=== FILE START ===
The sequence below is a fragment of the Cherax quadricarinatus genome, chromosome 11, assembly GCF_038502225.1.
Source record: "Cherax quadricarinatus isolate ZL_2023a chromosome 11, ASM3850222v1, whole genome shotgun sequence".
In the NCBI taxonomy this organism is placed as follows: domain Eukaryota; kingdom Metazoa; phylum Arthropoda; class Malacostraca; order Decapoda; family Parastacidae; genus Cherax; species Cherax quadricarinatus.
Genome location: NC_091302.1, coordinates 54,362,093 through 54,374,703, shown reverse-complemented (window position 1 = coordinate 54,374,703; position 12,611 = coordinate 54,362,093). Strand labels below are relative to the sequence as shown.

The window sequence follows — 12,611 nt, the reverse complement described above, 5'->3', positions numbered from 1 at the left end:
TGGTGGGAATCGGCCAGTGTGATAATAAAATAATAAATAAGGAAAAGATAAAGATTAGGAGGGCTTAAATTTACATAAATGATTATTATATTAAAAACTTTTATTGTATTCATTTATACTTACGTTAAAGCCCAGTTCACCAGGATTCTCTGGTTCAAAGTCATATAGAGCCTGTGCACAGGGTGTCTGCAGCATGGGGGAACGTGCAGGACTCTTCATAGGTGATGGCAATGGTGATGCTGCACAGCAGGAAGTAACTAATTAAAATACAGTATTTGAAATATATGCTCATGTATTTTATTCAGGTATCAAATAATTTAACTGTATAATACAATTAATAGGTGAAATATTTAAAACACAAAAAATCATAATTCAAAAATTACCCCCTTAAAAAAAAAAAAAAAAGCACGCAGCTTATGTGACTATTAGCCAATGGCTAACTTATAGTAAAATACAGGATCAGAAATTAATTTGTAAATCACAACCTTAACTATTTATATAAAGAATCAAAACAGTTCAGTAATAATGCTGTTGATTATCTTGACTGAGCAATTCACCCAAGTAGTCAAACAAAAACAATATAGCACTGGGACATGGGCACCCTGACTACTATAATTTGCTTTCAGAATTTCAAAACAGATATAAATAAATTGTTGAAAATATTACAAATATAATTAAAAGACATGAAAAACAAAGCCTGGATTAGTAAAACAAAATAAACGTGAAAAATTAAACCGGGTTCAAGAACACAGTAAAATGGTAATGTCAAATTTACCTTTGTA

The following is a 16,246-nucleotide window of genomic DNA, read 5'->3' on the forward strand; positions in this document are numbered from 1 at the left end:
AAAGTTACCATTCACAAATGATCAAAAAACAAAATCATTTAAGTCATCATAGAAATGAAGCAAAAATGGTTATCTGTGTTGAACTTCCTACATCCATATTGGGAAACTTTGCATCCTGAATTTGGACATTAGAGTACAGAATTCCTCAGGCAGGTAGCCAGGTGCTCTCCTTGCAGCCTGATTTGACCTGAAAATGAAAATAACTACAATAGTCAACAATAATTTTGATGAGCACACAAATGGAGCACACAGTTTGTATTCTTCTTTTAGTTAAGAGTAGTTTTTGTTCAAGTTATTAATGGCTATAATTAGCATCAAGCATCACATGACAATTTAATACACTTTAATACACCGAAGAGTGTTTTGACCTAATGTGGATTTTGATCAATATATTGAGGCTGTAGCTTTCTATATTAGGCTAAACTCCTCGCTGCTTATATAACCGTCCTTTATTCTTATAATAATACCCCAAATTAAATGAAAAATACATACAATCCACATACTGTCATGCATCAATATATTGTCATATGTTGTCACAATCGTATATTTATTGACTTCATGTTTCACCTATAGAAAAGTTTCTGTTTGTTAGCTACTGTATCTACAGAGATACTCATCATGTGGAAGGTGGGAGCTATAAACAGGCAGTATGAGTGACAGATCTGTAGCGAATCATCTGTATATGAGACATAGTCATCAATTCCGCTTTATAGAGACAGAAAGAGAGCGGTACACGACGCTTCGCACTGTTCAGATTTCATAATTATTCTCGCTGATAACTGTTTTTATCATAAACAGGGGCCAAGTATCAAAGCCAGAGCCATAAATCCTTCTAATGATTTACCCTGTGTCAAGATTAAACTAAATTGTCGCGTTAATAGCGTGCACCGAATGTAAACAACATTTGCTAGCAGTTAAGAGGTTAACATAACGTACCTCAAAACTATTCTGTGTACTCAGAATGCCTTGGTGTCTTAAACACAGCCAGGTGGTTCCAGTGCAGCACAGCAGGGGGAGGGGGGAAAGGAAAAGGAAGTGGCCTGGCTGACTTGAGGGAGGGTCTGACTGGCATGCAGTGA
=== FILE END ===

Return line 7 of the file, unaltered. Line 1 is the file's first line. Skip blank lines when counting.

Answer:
The following is a 16,246-nucleotide window of genomic DNA, read 5'->3' on the forward strand; positions in this document are numbered from 1 at the left end: